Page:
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5 tips for maintaining good security

March 4, 2020 at 8:59 AM

Sometimes good security hygiene is not about shiny, new tools or big-budget initiatives. It’s about a few simple things done consistently and well. Here are five top tips for maintaining good security.

1. Patch regimes

Software can have flaws that are discovered after release. These mistakes by programmers can be exploited by hackers to break into computer systems and steal data. So, it’s important that all organisations commit to and follow a robust patching regime.

If you’re not sure how patches get added or who is responsible - you or your suppliers - find out. End-of-life software is unsupported, and cannot be patched, so be sure to keep your software current.

2. Automate updates where you can

New bugs and vulnerabilities are found daily so it may not be possible for staff to keep on top of this manually. Some updates may install automatically when they become available.

Anti-virus software can be set to automatically update so you always get the most recent protection available. The same applies to tools that automatically scan for vulnerabilities and misconfigurations in internet-facing payment systems, e-commerce sites or networks.

3. Protect access to your sensitive data

Twenty-seven percent of data breaches involve an internal actor, according to an IBM report.[1] Not everyone in the business needs access to everything. Set up your systems on a need-to-know basis, granting access to data, applications and functions relevant by role.

For example, employees may be able to take payments but not process refunds. Or to take new bookings/orders but not to access data related to existing ones. Some employees may not need access to payment or booking details at all.

4. Be password-savvy

There’s no point locking your front door but leaving the ground-floor windows open. Similarly there’s no point requiring passwords but not changing them from the default factory settings.

‘123456’ is not an effective password. Nor is ‘password’, or ‘qwerty’ from the top row of letters on a standard typewriter. These are still among the top 10 most common passwords, that security firm SplashData compiled from more than five million leaked passwords.[2]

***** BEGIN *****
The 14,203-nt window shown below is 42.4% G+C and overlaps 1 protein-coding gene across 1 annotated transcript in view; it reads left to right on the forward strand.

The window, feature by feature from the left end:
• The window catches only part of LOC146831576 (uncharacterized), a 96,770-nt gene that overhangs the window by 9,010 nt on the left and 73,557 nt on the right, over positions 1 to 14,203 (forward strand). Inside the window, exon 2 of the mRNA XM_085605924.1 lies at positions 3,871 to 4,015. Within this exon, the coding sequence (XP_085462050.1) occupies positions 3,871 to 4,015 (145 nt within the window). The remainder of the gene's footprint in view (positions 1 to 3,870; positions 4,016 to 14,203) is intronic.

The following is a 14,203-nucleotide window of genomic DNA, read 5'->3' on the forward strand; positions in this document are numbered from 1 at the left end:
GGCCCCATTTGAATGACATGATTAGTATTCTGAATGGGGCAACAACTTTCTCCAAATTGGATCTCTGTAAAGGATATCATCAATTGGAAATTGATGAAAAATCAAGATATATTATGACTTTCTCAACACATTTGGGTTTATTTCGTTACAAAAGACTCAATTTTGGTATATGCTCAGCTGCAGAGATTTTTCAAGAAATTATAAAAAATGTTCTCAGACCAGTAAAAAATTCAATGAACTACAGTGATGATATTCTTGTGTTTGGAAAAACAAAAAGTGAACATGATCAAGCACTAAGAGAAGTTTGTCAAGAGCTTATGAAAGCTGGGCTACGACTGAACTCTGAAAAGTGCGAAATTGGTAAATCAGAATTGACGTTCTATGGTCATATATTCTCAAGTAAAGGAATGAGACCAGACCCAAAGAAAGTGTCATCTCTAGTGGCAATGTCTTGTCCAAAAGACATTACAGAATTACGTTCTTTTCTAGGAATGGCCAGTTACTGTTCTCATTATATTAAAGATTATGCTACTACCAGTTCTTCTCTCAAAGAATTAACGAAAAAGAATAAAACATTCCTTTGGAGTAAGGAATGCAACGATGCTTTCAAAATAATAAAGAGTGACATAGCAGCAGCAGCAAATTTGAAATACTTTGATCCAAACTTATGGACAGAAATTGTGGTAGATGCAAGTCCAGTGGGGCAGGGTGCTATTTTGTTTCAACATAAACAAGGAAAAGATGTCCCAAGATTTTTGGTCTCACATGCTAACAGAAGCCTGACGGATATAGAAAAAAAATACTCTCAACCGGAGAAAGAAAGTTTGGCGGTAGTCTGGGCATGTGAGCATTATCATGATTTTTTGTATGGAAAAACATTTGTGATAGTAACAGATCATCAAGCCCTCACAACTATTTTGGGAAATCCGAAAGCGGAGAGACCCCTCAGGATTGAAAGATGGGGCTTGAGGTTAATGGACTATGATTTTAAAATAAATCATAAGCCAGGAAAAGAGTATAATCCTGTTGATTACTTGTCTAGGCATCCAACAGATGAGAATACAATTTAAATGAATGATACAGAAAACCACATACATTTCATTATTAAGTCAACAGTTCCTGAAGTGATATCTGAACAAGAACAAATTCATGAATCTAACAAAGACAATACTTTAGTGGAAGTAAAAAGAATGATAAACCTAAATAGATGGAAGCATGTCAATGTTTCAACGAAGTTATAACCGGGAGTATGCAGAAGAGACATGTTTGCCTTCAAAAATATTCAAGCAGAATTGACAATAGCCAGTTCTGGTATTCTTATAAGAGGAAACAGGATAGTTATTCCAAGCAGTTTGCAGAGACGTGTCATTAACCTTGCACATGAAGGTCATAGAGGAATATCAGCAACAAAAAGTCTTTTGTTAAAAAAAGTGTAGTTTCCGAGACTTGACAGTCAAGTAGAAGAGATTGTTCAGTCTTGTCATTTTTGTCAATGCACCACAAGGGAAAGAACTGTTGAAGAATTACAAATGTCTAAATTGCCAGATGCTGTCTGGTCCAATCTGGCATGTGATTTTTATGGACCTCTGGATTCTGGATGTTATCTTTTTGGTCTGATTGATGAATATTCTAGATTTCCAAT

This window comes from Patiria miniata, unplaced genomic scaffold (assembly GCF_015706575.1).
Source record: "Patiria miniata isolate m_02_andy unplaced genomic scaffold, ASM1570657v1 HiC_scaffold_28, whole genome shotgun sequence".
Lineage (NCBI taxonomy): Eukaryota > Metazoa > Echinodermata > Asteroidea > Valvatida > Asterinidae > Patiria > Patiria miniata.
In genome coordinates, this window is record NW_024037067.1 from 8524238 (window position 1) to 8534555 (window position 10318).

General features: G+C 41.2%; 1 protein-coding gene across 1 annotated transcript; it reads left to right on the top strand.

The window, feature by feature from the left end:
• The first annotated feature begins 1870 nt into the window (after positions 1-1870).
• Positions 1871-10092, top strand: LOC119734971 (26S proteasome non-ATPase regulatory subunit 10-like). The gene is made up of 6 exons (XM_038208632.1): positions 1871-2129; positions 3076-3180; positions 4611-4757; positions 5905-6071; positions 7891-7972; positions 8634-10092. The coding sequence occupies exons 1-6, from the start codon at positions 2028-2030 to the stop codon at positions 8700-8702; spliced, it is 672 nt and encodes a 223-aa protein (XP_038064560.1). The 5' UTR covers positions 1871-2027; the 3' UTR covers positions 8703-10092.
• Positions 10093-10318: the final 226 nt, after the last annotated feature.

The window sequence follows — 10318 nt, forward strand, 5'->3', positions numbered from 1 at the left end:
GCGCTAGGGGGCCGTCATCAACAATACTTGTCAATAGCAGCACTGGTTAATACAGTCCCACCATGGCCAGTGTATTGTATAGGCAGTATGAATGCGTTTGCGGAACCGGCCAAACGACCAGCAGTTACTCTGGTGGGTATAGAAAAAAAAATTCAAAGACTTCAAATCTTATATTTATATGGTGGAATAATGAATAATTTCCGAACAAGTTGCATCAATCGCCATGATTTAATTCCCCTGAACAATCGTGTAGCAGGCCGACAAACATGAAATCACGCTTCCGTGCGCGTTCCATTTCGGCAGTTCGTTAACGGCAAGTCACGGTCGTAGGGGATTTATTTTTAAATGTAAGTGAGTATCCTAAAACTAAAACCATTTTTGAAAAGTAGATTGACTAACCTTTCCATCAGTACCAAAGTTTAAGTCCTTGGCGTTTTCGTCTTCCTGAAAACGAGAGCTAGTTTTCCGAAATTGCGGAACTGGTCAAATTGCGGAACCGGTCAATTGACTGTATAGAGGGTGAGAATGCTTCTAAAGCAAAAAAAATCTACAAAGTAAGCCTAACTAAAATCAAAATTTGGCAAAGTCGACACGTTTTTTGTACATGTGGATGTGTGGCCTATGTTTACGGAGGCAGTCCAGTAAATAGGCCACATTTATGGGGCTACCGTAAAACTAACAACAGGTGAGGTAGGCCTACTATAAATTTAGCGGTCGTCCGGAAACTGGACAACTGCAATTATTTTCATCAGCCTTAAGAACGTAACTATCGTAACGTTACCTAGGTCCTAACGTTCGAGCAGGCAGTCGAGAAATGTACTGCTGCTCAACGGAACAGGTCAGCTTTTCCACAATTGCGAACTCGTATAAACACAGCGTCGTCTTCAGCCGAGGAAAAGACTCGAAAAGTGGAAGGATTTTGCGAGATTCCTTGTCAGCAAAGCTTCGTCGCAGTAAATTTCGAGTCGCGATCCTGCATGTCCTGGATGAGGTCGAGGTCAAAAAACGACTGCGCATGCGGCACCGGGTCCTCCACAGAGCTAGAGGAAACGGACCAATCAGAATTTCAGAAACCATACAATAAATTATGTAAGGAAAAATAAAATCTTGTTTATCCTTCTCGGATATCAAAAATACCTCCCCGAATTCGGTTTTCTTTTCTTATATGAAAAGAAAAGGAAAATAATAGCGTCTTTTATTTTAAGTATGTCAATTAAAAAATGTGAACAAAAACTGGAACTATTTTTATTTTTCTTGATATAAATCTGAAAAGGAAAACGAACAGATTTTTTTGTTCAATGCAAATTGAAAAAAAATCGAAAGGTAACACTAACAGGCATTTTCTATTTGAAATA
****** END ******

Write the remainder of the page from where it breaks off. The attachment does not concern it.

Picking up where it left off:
Longer passwords are becoming more prevalent, but if their patterns are easy to guess, their extra length has little value as a security measure. Make passwords difficult to guess. Change them regularly. Ensure that any vendors or suppliers with access to your systems do the same. And don’t share passwords with colleagues or across systems.

Where ever possible implement multifactor authentication which requires a one time code as well as a username and password.

5. Only store what you need

If you don’t need data, especially card data, don’t store it. Securely destroy or shred it. If data exists in physical paper form, keep it under lock and key to restrict access.

Make sure that any data which you store is useless. Tokenisation replaces sensitive card data with a token, which can be used across various front- and back-end systems instead of the real card data. Encryption turns plain text into cypher text which is difficult for hackers to decipher.


How PXP Financial can help

PXP Financial’s secure payment services help all types of businesses reduce their risk exposure. Our tokenisation works across channels, countries, brands/franchises and retrospectively on stored card details. This simplifies compliance and delivers operational, cost and marketing efficiencies.

We also offer point-to-point encryption as an application or as a full solution. Both have been tested by trained P2PE assessors accredited by the Payment Card Industry Security Standards Council (PCI SSC) against the standard.

For more information or a consultation, e-mail or complete your details on the contact form below.

[1] 2018 Cost of a Data Breach Study, IBM Security / Ponemon Institute, July 2018,


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